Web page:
• Aaron Rodgers made an appearance on Monday's episode of Barstool Sports' "Pardon My Take" podcast
  • The podcast's hosts joked about the NFL star causing coronavirus-related deaths due to his controversial stance on vaccines
  • The quarterback received huge backlash last year over his decision not to get vaccinated against COVID-19

Aaron Rodgers is making it clear that he does not approve of jokes about COVID-19 deaths.

During an appearance on Monday's episode of Barstool Sports' "Pardon My Take" podcast, the NFL star politely clapped back at hosts Dan "Big Cat" Katz and Eric "PFT Commenter" Sollenberger after they joked about him causing virus-related deaths due to his controversial stance on vaccines.

While the 38-year-old quarterback was sharing his thoughts on the huge backlash he received last year over his decision not to get vaccinated against COVID-19, PFT Commenter, 38, suddenly joked, "How many people do you think you killed? What's your count?"

Big Cat, 37, chimed in, saying, "How many grandmothers? Let's just do grandmothers."

The Green Bay Packers player was quick to shut down their attempts at humor.

"I know you guys are f–king around, but I don't find that part funny," Rodgers told the hosts. "I really don't."

The "Pardon My Take" hosts, however, did not seem to mind the athlete's honest response as they continued to joke around for the rest of the interview, which lasted almost two hours, and posed for a photo with Rodgers where all three beamed at the camera.

Last year, Rodgers made headlines after he seemingly lied about his own vaccine status. He told reporters in August 2021 that he had been "immunized," but questions began to arise three months later when he tested positive for the coronavirus.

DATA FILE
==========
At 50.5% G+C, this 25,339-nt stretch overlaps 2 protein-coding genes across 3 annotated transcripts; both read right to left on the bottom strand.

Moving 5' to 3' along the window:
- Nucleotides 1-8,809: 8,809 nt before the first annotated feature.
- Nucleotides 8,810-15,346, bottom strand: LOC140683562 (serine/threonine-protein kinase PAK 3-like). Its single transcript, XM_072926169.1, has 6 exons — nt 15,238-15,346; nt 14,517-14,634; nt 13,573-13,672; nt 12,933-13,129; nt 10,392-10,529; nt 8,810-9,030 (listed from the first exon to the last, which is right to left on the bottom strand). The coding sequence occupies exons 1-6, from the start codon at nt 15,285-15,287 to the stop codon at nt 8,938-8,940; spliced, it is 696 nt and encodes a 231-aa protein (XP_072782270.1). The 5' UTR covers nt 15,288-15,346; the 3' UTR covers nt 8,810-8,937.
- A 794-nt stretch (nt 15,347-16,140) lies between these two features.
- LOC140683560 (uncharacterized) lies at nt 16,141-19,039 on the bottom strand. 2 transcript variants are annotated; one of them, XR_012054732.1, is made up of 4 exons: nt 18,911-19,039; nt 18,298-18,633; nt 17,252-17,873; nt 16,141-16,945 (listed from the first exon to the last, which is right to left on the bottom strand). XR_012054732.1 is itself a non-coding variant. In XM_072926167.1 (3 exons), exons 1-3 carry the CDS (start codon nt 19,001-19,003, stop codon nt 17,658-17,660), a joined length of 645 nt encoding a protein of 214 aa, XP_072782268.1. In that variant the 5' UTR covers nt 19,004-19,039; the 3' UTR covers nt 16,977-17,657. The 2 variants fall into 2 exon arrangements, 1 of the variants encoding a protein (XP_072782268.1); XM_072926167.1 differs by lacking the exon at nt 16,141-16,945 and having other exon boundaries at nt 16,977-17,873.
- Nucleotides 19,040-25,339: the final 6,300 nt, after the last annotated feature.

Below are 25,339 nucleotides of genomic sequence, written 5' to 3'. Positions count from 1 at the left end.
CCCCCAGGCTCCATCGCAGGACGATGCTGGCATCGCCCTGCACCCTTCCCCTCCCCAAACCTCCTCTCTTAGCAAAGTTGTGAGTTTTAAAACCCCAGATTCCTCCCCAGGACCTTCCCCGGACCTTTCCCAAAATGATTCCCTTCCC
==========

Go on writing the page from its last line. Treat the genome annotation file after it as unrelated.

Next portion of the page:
The Super Bowl champion later confirmed that he had not received any COVID-19 vaccine.

During an episode of "The Pat McAfee Show" in November last year, Rodgers insisted that he did not lie when he was first asked about his vaccination status.

"At the time, my plan was to say that I've been immunized. It wasn't some sort of ruse or lie, it was the truth," Rodgers claimed. "Had there been a follow-up to my statement that I'd been immunized, I would have responded with this: I would have said, 'Look, I'm not some sort of anti-vax flat-Earther. I'm somebody who's a critical thinker. I march to the beat of my own drum. I believe strongly in bodily autonomy, [in the] ability to make choices for your body, not to have to acquiesce to some woke culture or crazed group of individuals who say you have to do something."

"Health is not a one-size-fits-all for everybody," the athlete concluded.

Rodgers revealed that, during the offseason, he had met with medical professionals to learn more about the vaccine. He claimed that he decided against getting the jab because he discovered that he is allergic to an ingredient in mRNA vaccines and chose not to get the Johnson & Johnson vaccine because it had been pulled due to "clotting issues."

The football star instead decided to pursue an alternative "immunization protocol." He said that the NFL was not unaware of his medical condition as he petitioned for them to "accept" his immunization status.

However, Rodgers was later fined $14,650 for breaking COVID-19 protocols introduced by the NFL and the player's union, while the Packers were fined $300,000.

Aaron Rodgers #12 of the Green Bay Packers on the field after the game against the Minnesota Vikings at U.S. Bank Stadium on November 25, 2018 in Minneapolis, Minnesota. Adam Bettcher/Getty Images